What Kids Want Out of School

| January 31, 2014 | 9 Comments
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When we consider what kids need from school, we often revert to getting advice from experts – researchers, parents, teachers, principals, administrators. Rarely do we have the chance to hear from students about what they want from their school experience. While out reporting on different stories, NPR Education correspondent Eric Westervelt and I took the opportunity to capture students’ voices. Here’s what they said.

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  • Kaylee Hamelink

    I am a college students at Athens State University in Alabama. While I was listening to this, I realized that these students were saying things that I always wanted in school. I want to be able to incorporate all of the things that these students listed into my future classroom. One common thing that I noticed the students said was they wanted learning to be more fun and less boring. To do that the students wanted the teacher to do more than just talk all the time. This article inspired me to push even harder to be the best teacher I can be in the future and to meet the wants and needs of students.

  • MikeSadofsky

    These kids want what kids get at Sudbury Valley School http://www.sudval.org

  • Bruce Smith

    It’s a shame that listening to students should be an unusual angle for a
    story. I was slightly disappointed as well at the line, “they actually
    had some good ideas.” The idea that young people have “a hunger for
    learning,” that they want “the opportunity to weigh in” and have their
    learning be relevant to their lives is hardly new either.

    Like Mike Sadofsky already said, students at Sudbury schools have been
    getting this kind of opportunity for decades. I’ve worked at one in
    Denver (http://alpinevalleyschool.com) since 1998, and I know “what can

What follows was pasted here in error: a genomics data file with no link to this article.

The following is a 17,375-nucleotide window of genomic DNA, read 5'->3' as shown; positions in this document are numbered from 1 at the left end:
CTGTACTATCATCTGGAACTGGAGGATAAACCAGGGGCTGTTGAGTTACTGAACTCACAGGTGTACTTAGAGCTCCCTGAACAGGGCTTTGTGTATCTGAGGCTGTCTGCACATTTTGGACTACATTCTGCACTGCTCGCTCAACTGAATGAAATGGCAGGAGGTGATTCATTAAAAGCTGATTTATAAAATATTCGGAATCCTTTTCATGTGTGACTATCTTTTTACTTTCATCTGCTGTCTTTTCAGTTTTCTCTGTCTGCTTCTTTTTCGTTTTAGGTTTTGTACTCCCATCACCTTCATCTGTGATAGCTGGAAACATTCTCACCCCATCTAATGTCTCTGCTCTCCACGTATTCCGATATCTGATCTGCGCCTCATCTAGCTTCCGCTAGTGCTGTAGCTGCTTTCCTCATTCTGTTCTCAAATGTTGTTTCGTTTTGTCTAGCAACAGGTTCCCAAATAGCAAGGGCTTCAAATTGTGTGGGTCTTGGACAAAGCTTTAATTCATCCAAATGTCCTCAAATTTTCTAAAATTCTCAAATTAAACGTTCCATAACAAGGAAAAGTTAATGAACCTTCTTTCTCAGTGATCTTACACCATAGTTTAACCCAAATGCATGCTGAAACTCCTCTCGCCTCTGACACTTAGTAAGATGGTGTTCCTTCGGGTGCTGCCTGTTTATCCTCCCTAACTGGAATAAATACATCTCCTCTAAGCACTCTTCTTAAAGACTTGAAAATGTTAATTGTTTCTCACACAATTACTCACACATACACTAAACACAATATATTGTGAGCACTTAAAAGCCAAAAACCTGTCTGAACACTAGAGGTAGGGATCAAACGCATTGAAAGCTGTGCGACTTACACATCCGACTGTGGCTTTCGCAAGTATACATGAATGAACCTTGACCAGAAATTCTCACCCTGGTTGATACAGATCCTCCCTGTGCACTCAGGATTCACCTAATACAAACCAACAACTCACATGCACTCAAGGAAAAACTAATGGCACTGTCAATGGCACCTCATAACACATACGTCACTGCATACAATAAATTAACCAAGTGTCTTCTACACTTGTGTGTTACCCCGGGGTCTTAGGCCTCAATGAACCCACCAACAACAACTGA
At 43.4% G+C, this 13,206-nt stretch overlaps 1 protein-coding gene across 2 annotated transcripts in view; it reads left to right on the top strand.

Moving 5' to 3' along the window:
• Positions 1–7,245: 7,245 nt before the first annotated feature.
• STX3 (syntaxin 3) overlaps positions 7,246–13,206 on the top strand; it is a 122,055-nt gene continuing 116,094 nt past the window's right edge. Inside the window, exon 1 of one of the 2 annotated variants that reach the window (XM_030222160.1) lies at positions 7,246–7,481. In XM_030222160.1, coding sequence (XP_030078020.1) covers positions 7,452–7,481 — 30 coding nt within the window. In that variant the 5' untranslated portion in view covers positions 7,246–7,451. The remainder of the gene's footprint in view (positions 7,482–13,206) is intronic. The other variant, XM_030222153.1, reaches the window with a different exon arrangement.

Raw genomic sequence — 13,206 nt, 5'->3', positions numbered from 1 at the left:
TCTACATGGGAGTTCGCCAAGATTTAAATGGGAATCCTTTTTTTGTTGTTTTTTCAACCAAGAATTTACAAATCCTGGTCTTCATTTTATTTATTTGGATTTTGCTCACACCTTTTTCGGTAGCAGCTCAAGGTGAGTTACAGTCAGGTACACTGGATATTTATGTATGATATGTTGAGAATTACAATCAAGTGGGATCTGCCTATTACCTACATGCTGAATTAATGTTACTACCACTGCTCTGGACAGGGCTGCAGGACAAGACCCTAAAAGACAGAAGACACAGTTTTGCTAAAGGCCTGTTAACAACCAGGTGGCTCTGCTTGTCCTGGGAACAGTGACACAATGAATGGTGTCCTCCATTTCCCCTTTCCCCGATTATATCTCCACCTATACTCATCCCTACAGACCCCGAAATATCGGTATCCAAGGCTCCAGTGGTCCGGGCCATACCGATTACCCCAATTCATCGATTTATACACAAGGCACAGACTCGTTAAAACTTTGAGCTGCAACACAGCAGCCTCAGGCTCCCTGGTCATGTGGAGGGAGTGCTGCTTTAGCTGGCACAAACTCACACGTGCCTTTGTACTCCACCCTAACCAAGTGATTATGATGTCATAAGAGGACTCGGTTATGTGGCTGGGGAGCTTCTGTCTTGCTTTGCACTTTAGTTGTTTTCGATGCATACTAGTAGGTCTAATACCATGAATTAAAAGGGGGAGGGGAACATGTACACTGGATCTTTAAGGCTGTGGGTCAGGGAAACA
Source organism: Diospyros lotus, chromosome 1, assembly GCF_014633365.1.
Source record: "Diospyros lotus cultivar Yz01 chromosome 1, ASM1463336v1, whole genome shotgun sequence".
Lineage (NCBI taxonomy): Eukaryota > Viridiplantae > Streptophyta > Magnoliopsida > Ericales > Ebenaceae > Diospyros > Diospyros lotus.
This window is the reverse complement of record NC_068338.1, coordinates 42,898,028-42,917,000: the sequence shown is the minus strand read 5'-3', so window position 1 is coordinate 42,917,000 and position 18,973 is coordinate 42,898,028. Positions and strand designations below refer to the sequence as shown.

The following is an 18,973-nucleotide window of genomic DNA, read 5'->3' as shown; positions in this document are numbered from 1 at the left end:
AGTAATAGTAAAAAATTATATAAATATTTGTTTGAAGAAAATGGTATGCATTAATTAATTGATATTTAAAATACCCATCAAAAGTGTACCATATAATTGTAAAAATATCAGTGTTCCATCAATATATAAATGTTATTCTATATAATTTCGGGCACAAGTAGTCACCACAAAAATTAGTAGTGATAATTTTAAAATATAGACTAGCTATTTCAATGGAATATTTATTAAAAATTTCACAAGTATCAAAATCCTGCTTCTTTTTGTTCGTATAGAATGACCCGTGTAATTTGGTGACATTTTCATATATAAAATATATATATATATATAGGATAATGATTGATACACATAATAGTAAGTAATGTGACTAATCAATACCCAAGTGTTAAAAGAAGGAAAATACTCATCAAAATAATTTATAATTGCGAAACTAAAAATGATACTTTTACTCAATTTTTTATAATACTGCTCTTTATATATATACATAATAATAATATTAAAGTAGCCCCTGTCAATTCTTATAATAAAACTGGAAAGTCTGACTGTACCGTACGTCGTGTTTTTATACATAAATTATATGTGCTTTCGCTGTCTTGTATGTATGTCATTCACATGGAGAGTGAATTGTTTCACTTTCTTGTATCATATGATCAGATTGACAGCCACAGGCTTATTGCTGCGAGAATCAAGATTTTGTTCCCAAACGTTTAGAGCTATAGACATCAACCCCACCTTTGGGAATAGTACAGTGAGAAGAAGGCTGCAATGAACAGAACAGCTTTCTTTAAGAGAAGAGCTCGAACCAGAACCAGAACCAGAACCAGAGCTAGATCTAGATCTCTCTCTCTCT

be done to improve schools”: let students’ innate curiosity, creativity,
    and drive to master their environment be the guiding force in their
    education. Let them practice life now, respect and empower them now.
    Given control over their learning and a say in how their school’s run,
    young people will figure out who they are, what they want, and how to
    achieve their dreams.

    Incidentally, KQED, there’s a Sudbury school in your neighborhood, in Concord: http://www.diablovalleyschool.org. I encourage you to go check them out.

    • tbarseghian

      Thanks for your thoughts Bruce. The point of capturing these students’ voices was precisely because they’re rarely heard in media coverage of education. And these ideas might not be new at exceptional schools like Sudbury, which we’ve covered here on MindShift, but for the most part they’re rare in most public schools, and those are the student voices heard in this recording.
      And thanks for the tip about Diablo Valley School. We’ll definitely look into it!

      • Bruce Smith

        Thanks for the reply. I hope I didn’t come across as overly critical of the story itself: it’s more society’s general attitudes toward youth and education that tend to frustrate me. I definitely appreciate your willingness to cover Sudbury schooling and to give a voice to young people wherever they happen to be. Listening to and respecting our youth is absolutely imperative if we’re to make any real difference in their lives.

        • tbarseghian

          Completely agree! Hope to get even more student voices in our coverage.

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